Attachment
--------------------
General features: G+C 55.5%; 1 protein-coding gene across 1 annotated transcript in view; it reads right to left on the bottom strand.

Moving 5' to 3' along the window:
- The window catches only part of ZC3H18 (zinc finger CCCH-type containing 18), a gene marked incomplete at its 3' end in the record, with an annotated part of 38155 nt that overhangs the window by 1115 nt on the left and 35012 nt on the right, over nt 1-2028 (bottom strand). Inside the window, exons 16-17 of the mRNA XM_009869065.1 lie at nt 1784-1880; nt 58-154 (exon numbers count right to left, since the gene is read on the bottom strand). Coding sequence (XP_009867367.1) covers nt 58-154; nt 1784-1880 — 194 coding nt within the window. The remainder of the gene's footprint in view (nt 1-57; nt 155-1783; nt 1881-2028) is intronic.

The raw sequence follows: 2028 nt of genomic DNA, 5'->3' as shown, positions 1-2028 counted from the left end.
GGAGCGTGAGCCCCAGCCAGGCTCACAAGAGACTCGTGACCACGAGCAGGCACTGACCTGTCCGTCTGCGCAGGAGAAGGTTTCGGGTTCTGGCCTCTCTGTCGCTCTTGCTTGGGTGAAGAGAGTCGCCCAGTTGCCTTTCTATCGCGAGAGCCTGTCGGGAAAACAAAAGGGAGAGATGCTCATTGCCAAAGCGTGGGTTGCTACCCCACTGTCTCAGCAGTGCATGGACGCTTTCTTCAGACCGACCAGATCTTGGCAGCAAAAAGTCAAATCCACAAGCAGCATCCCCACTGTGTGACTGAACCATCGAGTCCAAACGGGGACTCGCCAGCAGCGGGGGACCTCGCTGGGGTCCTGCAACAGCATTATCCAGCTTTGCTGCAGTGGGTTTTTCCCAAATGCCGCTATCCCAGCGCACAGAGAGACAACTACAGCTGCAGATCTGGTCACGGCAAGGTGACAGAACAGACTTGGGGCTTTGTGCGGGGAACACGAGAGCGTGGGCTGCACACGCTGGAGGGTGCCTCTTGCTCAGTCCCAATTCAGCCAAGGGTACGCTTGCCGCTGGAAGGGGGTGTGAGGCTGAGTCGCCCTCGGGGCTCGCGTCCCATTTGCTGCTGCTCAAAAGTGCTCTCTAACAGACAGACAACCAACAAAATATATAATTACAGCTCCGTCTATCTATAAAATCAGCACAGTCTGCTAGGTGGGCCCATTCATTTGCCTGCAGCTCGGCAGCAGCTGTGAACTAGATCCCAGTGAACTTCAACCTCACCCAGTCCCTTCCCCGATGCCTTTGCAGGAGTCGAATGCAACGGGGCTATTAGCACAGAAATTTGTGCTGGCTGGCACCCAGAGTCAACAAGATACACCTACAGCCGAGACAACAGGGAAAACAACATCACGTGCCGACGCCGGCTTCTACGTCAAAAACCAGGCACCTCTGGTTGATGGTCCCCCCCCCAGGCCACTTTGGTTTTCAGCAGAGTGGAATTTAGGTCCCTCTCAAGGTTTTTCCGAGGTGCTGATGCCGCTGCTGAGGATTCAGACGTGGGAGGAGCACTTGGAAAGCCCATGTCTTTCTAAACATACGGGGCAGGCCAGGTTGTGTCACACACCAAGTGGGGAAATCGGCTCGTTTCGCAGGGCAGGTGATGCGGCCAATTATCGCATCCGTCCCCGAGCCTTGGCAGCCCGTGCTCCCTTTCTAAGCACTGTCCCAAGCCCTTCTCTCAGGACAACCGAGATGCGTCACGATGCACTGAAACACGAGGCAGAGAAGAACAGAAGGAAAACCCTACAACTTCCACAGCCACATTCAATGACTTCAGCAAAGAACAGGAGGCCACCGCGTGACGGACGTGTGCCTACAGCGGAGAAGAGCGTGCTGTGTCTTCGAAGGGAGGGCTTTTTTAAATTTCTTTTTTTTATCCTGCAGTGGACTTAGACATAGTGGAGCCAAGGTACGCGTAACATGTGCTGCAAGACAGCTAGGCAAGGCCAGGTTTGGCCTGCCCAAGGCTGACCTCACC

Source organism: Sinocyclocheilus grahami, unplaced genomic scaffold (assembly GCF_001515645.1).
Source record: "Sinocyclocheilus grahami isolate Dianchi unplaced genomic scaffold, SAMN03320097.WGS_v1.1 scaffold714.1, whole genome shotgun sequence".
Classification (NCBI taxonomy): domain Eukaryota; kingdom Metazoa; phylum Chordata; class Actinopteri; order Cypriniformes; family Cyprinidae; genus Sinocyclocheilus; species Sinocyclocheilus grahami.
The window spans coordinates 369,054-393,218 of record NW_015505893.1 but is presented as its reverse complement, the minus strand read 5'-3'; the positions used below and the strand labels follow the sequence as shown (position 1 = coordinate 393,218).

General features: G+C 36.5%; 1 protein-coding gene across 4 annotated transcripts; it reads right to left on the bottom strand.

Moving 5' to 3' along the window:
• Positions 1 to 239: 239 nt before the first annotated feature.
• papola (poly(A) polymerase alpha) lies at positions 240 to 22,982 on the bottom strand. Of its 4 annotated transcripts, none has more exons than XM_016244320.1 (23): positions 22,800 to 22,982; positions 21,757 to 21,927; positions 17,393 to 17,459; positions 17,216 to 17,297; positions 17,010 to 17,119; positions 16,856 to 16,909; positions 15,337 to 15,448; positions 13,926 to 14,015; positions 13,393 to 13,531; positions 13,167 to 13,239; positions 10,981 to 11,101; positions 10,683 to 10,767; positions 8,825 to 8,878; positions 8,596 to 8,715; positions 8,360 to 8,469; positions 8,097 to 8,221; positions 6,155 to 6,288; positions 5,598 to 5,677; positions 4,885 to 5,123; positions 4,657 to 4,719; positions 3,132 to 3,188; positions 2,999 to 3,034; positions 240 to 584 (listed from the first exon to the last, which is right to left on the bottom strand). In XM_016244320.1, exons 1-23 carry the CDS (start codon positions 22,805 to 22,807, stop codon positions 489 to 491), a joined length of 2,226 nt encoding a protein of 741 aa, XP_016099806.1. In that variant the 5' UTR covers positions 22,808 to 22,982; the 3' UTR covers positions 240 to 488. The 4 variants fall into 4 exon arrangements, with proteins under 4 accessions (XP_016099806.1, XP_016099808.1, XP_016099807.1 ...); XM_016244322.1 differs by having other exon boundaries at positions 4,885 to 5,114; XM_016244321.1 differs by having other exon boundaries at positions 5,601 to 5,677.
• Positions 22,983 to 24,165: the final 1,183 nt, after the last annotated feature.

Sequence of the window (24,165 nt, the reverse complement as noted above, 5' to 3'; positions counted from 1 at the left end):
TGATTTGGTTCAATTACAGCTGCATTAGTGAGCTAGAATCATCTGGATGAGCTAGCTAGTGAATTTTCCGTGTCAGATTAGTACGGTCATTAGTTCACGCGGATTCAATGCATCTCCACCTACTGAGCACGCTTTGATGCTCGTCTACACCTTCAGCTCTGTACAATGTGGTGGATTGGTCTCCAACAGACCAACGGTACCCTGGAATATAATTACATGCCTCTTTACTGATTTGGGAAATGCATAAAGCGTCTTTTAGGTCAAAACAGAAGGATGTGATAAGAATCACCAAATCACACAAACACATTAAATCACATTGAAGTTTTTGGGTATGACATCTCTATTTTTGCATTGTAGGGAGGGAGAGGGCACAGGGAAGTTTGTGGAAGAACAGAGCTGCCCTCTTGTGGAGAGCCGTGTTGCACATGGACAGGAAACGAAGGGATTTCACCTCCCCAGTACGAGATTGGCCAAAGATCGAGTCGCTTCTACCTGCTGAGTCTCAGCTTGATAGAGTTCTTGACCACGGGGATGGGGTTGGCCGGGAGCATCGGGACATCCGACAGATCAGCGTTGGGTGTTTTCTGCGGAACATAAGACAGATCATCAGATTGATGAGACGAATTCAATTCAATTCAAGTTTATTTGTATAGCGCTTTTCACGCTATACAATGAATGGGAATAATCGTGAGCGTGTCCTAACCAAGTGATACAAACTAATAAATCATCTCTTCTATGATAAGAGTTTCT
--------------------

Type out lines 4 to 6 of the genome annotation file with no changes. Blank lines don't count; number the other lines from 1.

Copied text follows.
The raw sequence follows: 2028 nt of genomic DNA, 5'->3' as shown, positions 1-2028 counted from the left end.
GGAGCGTGAGCCCCAGCCAGGCTCACAAGAGACTCGTGACCACGAGCAGGCACTGACCTGTCCGTCTGCGCAGGAGAAGGTTTCGGGTTCTGGCCTCTCTGTCGCTCTTGCTTGGGTGAAGAGAGTCGCCCAGTTGCCTTTCTATCGCGAGAGCCTGTCGGGAAAACAAAAGGGAGAGATGCTCATTGCCAAAGCGTGGGTTGCTACCCCACTGTCTCAGCAGTGCATGGACGCTTTCTTCAGACCGACCAGATCTTGGCAGCAAAAAGTCAAATCCACAAGCAGCATCCCCACTGTGTGACTGAACCATCGAGTCCAAACGGGGACTCGCCAGCAGCGGGGGACCTCGCTGGGGTCCTGCAACAGCATTATCCAGCTTTGCTGCAGTGGGTTTTTCCCAAATGCCGCTATCCCAGCGCACAGAGAGACAACTACAGCTGCAGATCTGGTCACGGCAAGGTGACAGAACAGACTTGGGGCTTTGTGCGGGGAACACGAGAGCGTGGGCTGCACACGCTGGAGGGTGCCTCTTGCTCAGTCCCAATTCAGCCAAGGGTACGCTTGCCGCTGGAAGGGGGTGTGAGGCTGAGTCGCCCTCGGGGCTCGCGTCCCATTTGCTGCTGCTCAAAAGTGCTCTCTAACAGACAGACAACCAACAAAATATATAATTACAGCTCCGTCTATCTATAAAATCAGCACAGTCTGCTAGGTGGGCCCATTCATTTGCCTGCAGCTCGGCAGCAGCTGTGAACTAGATCCCAGTGAACTTCAACCTCACCCAGTCCCTTCCCCGATGCCTTTGCAGGAGTCGAATGCAACGGGGCTATTAGCACAGAAATTTGTGCTGGCTGGCACCCAGAGTCAACAAGATACACCTACAGCCGAGACAACAGGGAAAACAACATCACGTGCCGACGCCGGCTTCTACGTCAAAAACCAGGCACCTCTGGTTGATGGTCCCCCCCCCAGGCCACTTTGGTTTTCAGCAGAGTGGAATTTAGGTCCCTCTCAAGGTTTTTCCGAGGTGCTGATGCCGCTGCTGAGGATTCAGACGTGGGAGGAGCACTTGGAAAGCCCATGTCTTTCTAAACATACGGGGCAGGCCAGGTTGTGTCACACACCAAGTGGGGAAATCGGCTCGTTTCGCAGGGCAGGTGATGCGGCCAATTATCGCATCCGTCCCCGAGCCTTGGCAGCCCGTGCTCCCTTTCTAAGCACTGTCCCAAGCCCTTCTCTCAGGACAACCGAGATGCGTCACGATGCACTGAAACACGAGGCAGAGAAGAACAGAAGGAAAACCCTACAACTTCCACAGCCACATTCAATGACTTCAGCAAAGAACAGGAGGCCACCGCGTGACGGACGTGTGCCTACAGCGGAGAAGAGCGTGCTGTGTCTTCGAAGGGAGGGCTTTTTTAAATTTCTTTTTTTTATCCTGCAGTGGACTTAGACATAGTGGAGCCAAGGTACGCGTAACATGTGCTGCAAGACAGCTAGGCAAGGCCAGGTTTGGCCTGCCCAAGGCTGACCTCACC

Source organism: Sinocyclocheilus grahami, unplaced genomic scaffold (assembly GCF_001515645.1).